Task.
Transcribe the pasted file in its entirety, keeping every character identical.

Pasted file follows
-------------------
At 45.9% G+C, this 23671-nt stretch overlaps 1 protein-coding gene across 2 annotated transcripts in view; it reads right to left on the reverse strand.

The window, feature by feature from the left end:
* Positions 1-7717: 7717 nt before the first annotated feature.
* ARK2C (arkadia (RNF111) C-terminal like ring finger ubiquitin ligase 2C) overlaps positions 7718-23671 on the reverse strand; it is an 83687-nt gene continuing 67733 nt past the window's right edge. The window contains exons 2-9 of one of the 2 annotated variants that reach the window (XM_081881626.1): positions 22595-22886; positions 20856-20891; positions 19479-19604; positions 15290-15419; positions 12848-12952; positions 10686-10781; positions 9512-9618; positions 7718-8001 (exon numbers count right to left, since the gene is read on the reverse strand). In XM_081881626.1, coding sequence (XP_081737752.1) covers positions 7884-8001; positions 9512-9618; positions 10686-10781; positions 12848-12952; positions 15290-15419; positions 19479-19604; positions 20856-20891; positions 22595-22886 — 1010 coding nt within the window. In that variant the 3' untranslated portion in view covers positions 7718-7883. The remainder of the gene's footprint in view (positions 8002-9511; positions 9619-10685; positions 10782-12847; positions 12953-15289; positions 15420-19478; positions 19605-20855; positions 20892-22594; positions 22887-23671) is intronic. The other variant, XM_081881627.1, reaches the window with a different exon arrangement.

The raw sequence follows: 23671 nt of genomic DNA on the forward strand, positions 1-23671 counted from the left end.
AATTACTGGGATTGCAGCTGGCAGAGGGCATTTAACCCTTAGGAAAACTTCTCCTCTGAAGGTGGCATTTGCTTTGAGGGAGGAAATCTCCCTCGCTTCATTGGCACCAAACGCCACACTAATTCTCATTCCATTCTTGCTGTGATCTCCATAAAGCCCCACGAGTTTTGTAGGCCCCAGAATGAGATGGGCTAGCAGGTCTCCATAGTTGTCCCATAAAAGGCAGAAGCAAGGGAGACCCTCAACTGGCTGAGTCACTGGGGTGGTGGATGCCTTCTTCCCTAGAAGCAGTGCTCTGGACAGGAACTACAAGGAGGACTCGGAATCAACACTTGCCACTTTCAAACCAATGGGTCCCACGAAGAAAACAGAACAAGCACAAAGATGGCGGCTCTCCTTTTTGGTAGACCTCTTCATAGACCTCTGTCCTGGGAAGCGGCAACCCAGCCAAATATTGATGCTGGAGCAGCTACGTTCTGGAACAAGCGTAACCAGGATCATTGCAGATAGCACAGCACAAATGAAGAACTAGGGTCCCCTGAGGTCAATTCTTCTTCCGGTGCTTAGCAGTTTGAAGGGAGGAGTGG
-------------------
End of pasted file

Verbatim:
At 45.9% G+C, this 23671-nt stretch overlaps 1 protein-coding gene across 2 annotated transcripts in view; it reads right to left on the reverse strand.

The window, feature by feature from the left end:
* Positions 1-7717: 7717 nt before the first annotated feature.
* ARK2C (arkadia (RNF111) C-terminal like ring finger ubiquitin ligase 2C) overlaps positions 7718-23671 on the reverse strand; it is an 83687-nt gene continuing 67733 nt past the window's right edge. The window contains exons 2-9 of one of the 2 annotated variants that reach the window (XM_081881626.1): positions 22595-22886; positions 20856-20891; positions 19479-19604; positions 15290-15419; positions 12848-12952; positions 10686-10781; positions 9512-9618; positions 7718-8001 (exon numbers count right to left, since the gene is read on the reverse strand). In XM_081881626.1, coding sequence (XP_081737752.1) covers positions 7884-8001; positions 9512-9618; positions 10686-10781; positions 12848-12952; positions 15290-15419; positions 19479-19604; positions 20856-20891; positions 22595-22886 — 1010 coding nt within the window. In that variant the 3' untranslated portion in view covers positions 7718-7883. The remainder of the gene's footprint in view (positions 8002-9511; positions 9619-10685; positions 10782-12847; positions 12953-15289; positions 15420-19478; positions 19605-20855; positions 20892-22594; positions 22887-23671) is intronic. The other variant, XM_081881627.1, reaches the window with a different exon arrangement.

The raw sequence follows: 23671 nt of genomic DNA on the forward strand, positions 1-23671 counted from the left end.
AATTACTGGGATTGCAGCTGGCAGAGGGCATTTAACCCTTAGGAAAACTTCTCCTCTGAAGGTGGCATTTGCTTTGAGGGAGGAAATCTCCCTCGCTTCATTGGCACCAAACGCCACACTAATTCTCATTCCATTCTTGCTGTGATCTCCATAAAGCCCCACGAGTTTTGTAGGCCCCAGAATGAGATGGGCTAGCAGGTCTCCATAGTTGTCCCATAAAAGGCAGAAGCAAGGGAGACCCTCAACTGGCTGAGTCACTGGGGTGGTGGATGCCTTCTTCCCTAGAAGCAGTGCTCTGGACAGGAACTACAAGGAGGACTCGGAATCAACACTTGCCACTTTCAAACCAATGGGTCCCACGAAGAAAACAGAACAAGCACAAAGATGGCGGCTCTCCTTTTTGGTAGACCTCTTCATAGACCTCTGTCCTGGGAAGCGGCAACCCAGCCAAATATTGATGCTGGAGCAGCTACGTTCTGGAACAAGCGTAACCAGGATCATTGCAGATAGCACAGCACAAATGAAGAACTAGGGTCCCCTGAGGTCAATTCTTCTTCCGGTGCTTAGCAGTTTGAAGGGAGGAGTGG